Facutly: Ana Paula Pimentel Walker
Positions: up to 1
Effort: 25% - 35%

This course focuses on the legal aspects of urban and regional planning from a comparative perspective. Throughout the world, legal systems enable and constrain developers, property owners, environmentalists, housing advocates, and other actors in the achievement of their visions of the good (urban) life. Planning practice is inserted in this legal field of contention. Thus, we will examine how different countries exercise the public control of land use and development and the impact that these distinct legal institutions have on urban sustainability. Reading materials, class discussions, and course assignments analyze the U.S. practice of land use regulations vis-à-vis the legal-institutional context of other common and civil law countries. Topics include traditional land use issues, such as alternatives to public regulations (e.g., nuisance law), constitutional and statutory considerations of community planning, the administration of zoning and other land-use regulations, contemporary innovations on inclusionary housing, and environmental protection.

GSI responsibilities: Attend all classes, lead and/or assist with sporadic discussion section(s), grade assignments, hold weekly office hours, and help with clerical work, such as scanning, library trips, et al. Detailed assignments will be worked out with the instructor.  

Required qualifications: Professionalism (punctuality and reliability regarding course tasks) and ethical conduct with students, such as respect for privacy and students’ educational background. Detail- oriented in assessing students’ work. Strong organizational skills. Relevant coursework. Strong academic performance.  

Desired qualifications: Passion for learning about the comparative aspects of planning law on a global scale. Preference is given to students who have successfully completed UP 513 in a prior term.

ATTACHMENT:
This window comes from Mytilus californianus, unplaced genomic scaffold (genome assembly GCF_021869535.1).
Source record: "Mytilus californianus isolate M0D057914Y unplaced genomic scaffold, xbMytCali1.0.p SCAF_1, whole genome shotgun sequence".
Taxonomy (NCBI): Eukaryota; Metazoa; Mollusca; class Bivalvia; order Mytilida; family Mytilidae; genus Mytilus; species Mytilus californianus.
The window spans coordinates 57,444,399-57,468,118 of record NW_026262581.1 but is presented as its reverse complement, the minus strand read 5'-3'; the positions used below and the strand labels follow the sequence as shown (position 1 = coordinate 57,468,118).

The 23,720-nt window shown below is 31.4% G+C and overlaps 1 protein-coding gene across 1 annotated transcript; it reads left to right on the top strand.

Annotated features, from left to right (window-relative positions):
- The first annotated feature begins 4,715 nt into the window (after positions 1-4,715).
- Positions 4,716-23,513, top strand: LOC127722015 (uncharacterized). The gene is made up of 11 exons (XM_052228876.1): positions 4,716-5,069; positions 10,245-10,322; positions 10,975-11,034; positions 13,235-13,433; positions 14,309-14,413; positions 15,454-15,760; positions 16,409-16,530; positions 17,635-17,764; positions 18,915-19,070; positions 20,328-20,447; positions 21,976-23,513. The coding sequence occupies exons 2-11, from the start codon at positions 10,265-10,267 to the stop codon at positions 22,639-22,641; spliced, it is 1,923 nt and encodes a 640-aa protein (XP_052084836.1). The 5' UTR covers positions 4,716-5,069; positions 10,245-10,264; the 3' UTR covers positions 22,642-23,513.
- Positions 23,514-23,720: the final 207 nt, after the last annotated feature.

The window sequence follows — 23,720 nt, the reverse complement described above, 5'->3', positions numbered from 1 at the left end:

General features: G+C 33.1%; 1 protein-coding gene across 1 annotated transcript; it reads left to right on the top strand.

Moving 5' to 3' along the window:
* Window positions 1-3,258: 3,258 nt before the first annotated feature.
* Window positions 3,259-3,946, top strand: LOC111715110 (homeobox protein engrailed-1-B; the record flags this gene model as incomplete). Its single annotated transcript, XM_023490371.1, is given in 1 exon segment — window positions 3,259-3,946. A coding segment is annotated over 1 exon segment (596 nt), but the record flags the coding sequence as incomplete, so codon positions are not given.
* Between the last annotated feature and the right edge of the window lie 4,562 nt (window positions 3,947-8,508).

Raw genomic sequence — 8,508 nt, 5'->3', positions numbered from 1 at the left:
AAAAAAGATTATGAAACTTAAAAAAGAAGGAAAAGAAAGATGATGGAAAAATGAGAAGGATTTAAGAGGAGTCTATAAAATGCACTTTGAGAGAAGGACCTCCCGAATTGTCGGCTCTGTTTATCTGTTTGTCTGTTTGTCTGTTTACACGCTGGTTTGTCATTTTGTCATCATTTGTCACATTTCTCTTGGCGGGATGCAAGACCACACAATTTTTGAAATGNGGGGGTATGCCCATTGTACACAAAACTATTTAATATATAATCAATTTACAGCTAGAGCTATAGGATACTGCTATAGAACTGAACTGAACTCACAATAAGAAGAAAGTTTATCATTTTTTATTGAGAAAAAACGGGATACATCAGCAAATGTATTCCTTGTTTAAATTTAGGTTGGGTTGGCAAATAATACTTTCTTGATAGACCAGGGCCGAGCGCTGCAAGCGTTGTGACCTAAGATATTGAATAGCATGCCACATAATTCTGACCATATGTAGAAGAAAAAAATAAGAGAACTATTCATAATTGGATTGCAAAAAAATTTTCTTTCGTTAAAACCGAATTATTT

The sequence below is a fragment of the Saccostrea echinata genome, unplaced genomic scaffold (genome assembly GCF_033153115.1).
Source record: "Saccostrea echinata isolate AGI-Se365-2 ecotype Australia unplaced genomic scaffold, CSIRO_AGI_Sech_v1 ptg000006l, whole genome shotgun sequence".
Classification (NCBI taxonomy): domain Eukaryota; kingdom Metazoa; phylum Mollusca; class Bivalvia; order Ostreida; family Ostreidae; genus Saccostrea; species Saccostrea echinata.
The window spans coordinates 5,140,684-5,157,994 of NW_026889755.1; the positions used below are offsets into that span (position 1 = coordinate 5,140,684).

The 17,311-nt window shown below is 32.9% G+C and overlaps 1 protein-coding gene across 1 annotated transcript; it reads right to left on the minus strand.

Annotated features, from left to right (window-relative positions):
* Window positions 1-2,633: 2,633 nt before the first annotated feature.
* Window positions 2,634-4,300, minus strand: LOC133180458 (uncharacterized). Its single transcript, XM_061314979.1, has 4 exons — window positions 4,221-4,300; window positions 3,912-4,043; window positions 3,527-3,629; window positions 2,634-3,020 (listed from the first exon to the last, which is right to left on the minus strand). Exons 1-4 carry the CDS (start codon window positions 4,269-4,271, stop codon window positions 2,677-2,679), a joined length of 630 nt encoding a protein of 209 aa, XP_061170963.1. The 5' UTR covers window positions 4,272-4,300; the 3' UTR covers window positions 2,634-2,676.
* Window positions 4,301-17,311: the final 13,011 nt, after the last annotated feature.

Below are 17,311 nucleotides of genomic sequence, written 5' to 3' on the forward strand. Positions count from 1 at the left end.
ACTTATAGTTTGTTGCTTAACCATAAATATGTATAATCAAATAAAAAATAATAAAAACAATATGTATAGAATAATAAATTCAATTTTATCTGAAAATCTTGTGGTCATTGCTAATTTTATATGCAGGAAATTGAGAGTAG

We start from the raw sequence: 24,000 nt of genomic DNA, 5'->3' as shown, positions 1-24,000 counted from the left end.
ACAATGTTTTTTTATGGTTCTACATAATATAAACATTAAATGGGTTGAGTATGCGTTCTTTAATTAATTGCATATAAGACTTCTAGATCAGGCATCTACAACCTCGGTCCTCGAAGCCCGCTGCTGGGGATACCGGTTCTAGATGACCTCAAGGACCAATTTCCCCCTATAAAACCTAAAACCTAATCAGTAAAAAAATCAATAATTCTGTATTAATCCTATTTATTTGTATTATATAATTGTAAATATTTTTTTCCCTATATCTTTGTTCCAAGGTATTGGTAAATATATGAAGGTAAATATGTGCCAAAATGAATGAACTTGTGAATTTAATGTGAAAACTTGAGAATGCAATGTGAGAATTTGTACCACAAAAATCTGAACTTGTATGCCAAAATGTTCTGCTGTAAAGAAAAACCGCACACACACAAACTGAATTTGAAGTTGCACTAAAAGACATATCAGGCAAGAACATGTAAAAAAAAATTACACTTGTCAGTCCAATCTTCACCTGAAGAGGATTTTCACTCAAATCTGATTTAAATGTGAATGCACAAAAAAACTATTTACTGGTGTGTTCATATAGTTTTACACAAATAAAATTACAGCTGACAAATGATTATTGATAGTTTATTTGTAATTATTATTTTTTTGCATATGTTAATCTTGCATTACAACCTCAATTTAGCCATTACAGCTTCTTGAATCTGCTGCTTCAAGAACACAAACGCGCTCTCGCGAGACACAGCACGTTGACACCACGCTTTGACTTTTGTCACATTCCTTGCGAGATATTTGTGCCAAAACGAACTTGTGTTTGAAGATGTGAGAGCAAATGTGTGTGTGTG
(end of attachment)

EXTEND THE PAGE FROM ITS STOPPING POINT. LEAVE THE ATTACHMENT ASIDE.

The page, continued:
Eligible: Masters or PhD students in Urban and Regional Planning.


URP 506 - Planning Methods Quantitative Focus  

Facutly: Robert Goodspeed
Positions: up to 1
Effort: 25% - 35%

This course introduces students to quantitative methods commonly used in urban planning practice and urban research to understand the past, present, and future of cities and regions.  It includes extensive practice with use of spreadsheet software to manipulate and analyze data, as well as the synthesis of data for policy formulation and analysis.  The course also includes an introduction to various data sources commonly utilized in planning practice, such as data from the US Census. Key topics covered include demographic analysis, multivariate regression, graphic data presentation, and survey design and data analysis.  The emphasis is on methods in the context of planning practice and urban policy research, and employing data judiciously to support specific policy arguments.

GSI responsibilities: The GSI will attend lectures (3 hours weekly), attend planning meetings (1-2 hours weekly), and grade and otherwise provide feedback on regular assignments (8-10 hours weekly).  Weekly time commitment will be between 12-15 hours per week.  

Required qualifications: High level of knowledge of introductory statistics; Experience with quantitative analysis of data and spreadsheet software; Familiarity with the US Census and other commonly used planning data sources.  

Preferred qualifications: Basic understanding of research design and/or experience with multivariate regression in an applied context. Preference is given to students who have successfully completed UP 504 in a prior term. 

Eligible: Masters or PhD students in Urban and Regional Planning.